This is an opinion that resolves a highly contested issue in the Court of Appeal: Whether a "mixed" cause of action -- one that alleges both protected and non-protected activity -- is subject to an anti-SLAPP motion. The California Supreme Court concludes, unanimously, that it is.
That's definitely an important holding. It broadens the anti-SLAPP statute, and I think it does so in a beneficial way. Moreover, Justice Corrigan's reasoning in this regard seems very persuasive to me.
So I'm definitely pleased with the result.
Yet the structure of the opinion itself leaves me somewhat hollow.
There's essentially seventeen pages of extensive history -- in particular, the various conflicting opinions by the Court of Appeal on the subject -- followed by six pages of analysis and result.
I understand why opinions are sometimes written that way. But it seems unnecessarily plodding, at least here.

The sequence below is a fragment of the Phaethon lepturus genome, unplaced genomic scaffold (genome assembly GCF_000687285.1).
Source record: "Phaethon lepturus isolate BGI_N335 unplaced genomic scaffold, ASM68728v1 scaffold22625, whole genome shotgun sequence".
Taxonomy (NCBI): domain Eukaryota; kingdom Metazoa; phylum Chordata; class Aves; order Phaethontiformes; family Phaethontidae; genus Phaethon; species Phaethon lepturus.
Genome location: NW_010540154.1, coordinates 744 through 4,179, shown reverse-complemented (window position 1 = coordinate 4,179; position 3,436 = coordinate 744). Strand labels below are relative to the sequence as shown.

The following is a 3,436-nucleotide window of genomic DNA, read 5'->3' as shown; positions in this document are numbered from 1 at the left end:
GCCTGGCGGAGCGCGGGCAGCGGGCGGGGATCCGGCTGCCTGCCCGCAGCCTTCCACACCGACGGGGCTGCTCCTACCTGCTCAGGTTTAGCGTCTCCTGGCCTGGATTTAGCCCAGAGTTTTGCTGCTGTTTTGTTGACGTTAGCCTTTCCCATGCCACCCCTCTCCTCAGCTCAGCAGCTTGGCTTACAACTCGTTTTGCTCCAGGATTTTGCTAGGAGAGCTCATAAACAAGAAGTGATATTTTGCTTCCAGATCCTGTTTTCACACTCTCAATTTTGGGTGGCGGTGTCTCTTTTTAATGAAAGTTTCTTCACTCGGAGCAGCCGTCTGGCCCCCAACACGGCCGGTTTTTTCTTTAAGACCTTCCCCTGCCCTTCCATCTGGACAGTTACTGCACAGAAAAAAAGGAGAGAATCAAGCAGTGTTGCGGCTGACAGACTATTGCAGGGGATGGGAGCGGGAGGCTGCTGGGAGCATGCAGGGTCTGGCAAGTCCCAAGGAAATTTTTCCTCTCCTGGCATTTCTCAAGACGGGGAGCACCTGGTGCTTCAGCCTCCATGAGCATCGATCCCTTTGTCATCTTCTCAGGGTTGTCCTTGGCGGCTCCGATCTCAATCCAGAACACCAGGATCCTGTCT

We are where we are. Yes, it's perhaps interesting, in a way, to see how we got there. How language from X opinion was thought by the Court of Appeal in Y opinion to mean Z even though later Court of Appeal opinion A thought that B might not follow from C. As an historical matter, I get it, and I personally like to see how law changes over time. Particularly when, as a result, it gets confused (as here).
That said, it's an opinion from the California Supreme Court. Once we're there, it seems more important to me to expand upon the analysis rather than a (somewhat distracting) discourse on the particular path through which we wound up in our present predicament. The "backstory" just seems not especially important at this point.
My take, anyway.
But, again, an important case. And one that resolves the issue both conclusively as well as correctly.